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How Common Is Dm In German Shepherds

What About The Dm Test

Degenerative Myelopathy progression update. Nov014

A genetic test is available for a gene associated with the development of DM in some dogs. This gene, SOD1, is mutated in some dogs with DM and it is also mutated in one form of ALS in people. It is important to know that this is not a test for DM, only for a gene mutation which has been associated with DM. There are dogs who test at risk, meaning they have 2 copies of the mutation, who never develop DM, and there are dogs who test clear, meaning they do not carry the mutation, who do indeed go on to develop DM. If DM testing is done in a patient, the results must be used as part of the entire clinical picture of a patient , not on their own.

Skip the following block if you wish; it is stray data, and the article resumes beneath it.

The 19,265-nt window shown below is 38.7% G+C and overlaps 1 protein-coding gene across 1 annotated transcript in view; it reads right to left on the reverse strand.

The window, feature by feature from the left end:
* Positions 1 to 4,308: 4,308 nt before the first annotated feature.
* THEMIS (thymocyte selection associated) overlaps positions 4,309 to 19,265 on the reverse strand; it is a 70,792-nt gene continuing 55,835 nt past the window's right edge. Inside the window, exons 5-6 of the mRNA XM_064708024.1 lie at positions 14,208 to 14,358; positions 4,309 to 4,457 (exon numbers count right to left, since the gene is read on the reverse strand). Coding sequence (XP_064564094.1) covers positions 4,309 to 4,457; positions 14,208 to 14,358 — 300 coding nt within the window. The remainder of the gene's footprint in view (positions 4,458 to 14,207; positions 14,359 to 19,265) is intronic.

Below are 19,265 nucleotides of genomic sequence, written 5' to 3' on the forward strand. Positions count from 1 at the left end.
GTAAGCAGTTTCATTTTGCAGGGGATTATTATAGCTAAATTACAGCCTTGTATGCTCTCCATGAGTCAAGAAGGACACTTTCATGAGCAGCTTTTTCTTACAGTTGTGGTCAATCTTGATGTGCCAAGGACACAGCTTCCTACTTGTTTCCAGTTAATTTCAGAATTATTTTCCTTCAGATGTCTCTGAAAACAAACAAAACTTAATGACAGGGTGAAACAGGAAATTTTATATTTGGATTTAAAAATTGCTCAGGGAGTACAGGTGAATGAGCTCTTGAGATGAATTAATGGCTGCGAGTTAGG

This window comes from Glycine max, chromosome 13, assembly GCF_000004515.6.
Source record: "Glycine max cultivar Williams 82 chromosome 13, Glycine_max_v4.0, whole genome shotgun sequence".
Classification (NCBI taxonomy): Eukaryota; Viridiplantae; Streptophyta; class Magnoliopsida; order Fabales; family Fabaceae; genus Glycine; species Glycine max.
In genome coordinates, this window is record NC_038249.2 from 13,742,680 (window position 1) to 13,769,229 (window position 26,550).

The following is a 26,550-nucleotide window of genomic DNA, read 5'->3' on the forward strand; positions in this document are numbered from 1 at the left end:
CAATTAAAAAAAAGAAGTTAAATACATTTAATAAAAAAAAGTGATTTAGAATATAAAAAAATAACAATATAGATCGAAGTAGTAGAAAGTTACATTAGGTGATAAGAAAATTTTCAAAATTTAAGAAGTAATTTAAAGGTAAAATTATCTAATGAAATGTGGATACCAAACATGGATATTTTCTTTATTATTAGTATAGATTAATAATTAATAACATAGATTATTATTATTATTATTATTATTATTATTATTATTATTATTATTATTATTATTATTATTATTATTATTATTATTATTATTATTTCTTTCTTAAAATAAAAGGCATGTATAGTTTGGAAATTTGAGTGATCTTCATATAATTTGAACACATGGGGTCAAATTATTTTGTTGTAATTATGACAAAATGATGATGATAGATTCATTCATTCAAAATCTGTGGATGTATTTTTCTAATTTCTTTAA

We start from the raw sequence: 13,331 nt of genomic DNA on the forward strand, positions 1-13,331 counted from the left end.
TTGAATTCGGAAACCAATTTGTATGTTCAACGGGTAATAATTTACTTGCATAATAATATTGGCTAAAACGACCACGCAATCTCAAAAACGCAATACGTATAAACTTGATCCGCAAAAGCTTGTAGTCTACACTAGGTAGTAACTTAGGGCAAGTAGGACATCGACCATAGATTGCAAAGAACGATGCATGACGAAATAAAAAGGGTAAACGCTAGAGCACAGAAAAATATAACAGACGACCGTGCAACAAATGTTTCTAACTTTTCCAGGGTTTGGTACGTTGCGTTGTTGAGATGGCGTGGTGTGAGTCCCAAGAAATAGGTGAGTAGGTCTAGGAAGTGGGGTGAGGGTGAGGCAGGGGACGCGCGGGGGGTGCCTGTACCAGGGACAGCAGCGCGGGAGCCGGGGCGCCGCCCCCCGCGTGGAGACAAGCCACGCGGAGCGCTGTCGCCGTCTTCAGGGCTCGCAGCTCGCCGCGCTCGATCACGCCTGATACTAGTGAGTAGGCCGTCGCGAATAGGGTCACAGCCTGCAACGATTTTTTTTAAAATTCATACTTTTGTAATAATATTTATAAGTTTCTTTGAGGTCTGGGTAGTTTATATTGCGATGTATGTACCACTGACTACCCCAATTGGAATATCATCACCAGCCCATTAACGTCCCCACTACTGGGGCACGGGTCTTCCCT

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Number Of Animals Affected

Degenerative myelopathy was first identified in GSDs. The commonest cause of progressive hindlimb dysfunction in older, large-breed dogs , it was originally thought to only affect GSDs, this is now known not to be the case. Wahl et al consider it a major genetic disease afflicting GSDs.